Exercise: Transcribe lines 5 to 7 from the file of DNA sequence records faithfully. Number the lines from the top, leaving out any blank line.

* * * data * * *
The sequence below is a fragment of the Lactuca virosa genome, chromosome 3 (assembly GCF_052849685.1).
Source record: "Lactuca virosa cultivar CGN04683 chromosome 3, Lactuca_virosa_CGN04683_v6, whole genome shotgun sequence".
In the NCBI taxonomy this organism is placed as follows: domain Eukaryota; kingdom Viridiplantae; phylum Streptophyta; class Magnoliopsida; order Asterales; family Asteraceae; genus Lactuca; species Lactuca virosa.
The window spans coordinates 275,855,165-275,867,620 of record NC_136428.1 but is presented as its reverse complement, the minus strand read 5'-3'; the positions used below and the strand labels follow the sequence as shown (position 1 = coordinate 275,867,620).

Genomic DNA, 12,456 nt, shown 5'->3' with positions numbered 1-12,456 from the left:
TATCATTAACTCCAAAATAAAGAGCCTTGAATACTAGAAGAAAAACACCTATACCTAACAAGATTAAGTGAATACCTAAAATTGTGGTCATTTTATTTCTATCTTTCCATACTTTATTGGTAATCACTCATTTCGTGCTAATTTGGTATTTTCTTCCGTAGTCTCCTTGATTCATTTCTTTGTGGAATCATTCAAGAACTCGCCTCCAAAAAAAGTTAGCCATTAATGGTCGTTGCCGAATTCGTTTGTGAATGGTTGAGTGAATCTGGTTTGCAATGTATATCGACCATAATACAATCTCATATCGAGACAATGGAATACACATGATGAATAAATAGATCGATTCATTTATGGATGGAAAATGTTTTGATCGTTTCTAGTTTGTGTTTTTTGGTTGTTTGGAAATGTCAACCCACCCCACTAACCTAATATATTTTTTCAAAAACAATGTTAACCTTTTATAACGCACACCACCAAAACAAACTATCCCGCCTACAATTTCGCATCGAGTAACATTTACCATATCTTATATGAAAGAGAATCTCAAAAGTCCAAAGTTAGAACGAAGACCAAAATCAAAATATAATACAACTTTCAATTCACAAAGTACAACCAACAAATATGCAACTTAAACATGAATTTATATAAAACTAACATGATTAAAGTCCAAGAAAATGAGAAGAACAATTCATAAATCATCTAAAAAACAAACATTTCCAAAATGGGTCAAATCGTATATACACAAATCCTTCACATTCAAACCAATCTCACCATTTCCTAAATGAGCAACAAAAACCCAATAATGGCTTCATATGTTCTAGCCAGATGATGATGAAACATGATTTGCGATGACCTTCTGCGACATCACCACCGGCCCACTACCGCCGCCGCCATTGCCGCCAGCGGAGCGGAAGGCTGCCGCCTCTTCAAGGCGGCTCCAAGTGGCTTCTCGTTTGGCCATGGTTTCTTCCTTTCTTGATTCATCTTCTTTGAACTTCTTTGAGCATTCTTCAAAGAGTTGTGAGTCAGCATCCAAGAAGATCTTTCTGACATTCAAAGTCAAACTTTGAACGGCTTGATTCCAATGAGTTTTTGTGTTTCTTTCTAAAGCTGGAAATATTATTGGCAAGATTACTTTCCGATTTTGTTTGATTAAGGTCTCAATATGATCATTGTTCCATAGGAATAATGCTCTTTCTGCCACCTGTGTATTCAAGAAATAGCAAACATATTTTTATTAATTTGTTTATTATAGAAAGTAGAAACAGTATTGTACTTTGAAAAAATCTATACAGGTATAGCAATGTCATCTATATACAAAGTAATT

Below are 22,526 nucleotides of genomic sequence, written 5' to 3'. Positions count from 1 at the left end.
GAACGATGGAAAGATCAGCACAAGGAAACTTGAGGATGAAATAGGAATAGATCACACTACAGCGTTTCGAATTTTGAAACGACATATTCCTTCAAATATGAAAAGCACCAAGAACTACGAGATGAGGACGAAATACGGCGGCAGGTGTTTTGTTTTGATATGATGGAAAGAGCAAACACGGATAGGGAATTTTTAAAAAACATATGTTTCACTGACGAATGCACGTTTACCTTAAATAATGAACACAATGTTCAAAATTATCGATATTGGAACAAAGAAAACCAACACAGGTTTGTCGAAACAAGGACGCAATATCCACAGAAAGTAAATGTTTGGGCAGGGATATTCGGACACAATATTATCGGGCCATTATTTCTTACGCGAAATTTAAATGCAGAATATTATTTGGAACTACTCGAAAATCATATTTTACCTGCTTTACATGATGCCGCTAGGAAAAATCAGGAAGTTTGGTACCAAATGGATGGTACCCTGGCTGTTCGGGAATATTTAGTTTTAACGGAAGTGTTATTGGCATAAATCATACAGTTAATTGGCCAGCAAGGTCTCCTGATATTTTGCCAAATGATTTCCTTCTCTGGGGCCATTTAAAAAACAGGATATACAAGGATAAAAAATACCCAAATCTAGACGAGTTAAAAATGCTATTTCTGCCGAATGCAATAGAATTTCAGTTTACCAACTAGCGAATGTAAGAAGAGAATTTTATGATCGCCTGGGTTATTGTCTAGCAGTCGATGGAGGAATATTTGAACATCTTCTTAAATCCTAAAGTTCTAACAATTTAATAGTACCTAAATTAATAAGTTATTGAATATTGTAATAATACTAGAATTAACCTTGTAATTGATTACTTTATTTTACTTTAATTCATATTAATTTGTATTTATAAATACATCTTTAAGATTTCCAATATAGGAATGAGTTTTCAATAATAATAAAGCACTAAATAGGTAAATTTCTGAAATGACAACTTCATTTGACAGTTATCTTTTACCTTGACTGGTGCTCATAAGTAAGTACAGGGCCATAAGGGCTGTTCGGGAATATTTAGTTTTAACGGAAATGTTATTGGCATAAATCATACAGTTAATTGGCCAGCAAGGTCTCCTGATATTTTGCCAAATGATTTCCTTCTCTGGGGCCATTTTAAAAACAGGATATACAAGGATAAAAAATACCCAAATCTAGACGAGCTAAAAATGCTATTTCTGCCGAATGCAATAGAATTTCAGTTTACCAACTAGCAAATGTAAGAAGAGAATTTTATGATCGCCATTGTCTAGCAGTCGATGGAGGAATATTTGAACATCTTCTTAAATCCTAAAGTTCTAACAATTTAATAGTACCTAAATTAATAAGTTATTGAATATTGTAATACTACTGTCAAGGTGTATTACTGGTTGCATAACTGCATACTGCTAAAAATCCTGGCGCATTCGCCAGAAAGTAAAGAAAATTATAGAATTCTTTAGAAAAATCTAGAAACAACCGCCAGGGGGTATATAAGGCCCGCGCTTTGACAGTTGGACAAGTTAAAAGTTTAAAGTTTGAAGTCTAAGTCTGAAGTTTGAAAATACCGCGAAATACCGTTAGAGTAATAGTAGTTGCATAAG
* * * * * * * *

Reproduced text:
Genomic DNA, 12,456 nt, shown 5'->3' with positions numbered 1-12,456 from the left:
TATCATTAACTCCAAAATAAAGAGCCTTGAATACTAGAAGAAAAACACCTATACCTAACAAGATTAAGTGAATACCTAAAATTGTGGTCATTTTATTTCTATCTTTCCATACTTTATTGGTAATCACTCATTTCGTGCTAATTTGGTATTTTCTTCCGTAGTCTCCTTGATTCATTTCTTTGTGGAATCATTCAAGAACTCGCCTCCAAAAAAAGTTAGCCATTAATGGTCGTTGCCGAATTCGTTTGTGAATGGTTGAGTGAATCTGGTTTGCAATGTATATCGACCATAATACAATCTCATATCGAGACAATGGAATACACATGATGAATAAATAGATCGATTCATTTATGGATGGAAAATGTTTTGATCGTTTCTAGTTTGTGTTTTTTGGTTGTTTGGAAATGTCAACCCACCCCACTAACCTAATATATTTTTTCAAAAACAATGTTAACCTTTTATAACGCACACCACCAAAACAAACTATCCCGCCTACAATTTCGCATCGAGTAACATTTACCATATCTTATATGAAAGAGAATCTCAAAAGTCCAAAGTTAGAACGAAGACCAAAATCAAAATATAATACAACTTTCAATTCACAAAGTACAACCAACAAATATGCAACTTAAACATGAATTTATATAAAACTAACATGATTAAAGTCCAAGAAAATGAGAAGAACAATTCATAAATCATCTAAAAAACAAACATTTCCAAAATGGGTCAAATCGTATATACACAAATCCTTCACATTCAAACCAATCTCACCATTTCCTAAATGAGCAACAAAAACCCAATAATGGCTTCATATGTTCTAGCCAGATGATGATGAAACATGATTTGCGATGACCTTCTGCGACATCACCACCGGCCCACTACCGCCGCCGCCATTGCCGCCAGCGGAGCGGAAGGCTGCCGCCTCTTCAAGGCGGCTCCAAGTGGCTTCTCGTTTGGCCATGGTTTCTTCCTTTCTTGATTCATCTTCTTTGAACTTCTTTGAGCATTCTTCAAAGAGTTGTGAGTCAGCATCCAAGAAGATCTTTCTGACATTCAAAGTCAAACTTTGAACGGCTTGATTCCAATGAGTTTTTGTGTTTCTTTCTAAAGCTGGAAATATTATTGGCAAGATTACTTTCCGATTTTGTTTGATTAAGGTCTCAATATGATCATTGTTCCATAGGAATAATGCTCTTTCTGCCACCTGTGTATTCAAGAAATAGCAAACATATTTTTATTAATTTGTTTATTATAGAAAGTAGAAACAGTATTGTACTTTGAAAAAATCTATACAGGTATAGCAATGTCATCTATATACAAAGTAATT

Below are 22,526 nucleotides of genomic sequence, written 5' to 3'. Positions count from 1 at the left end.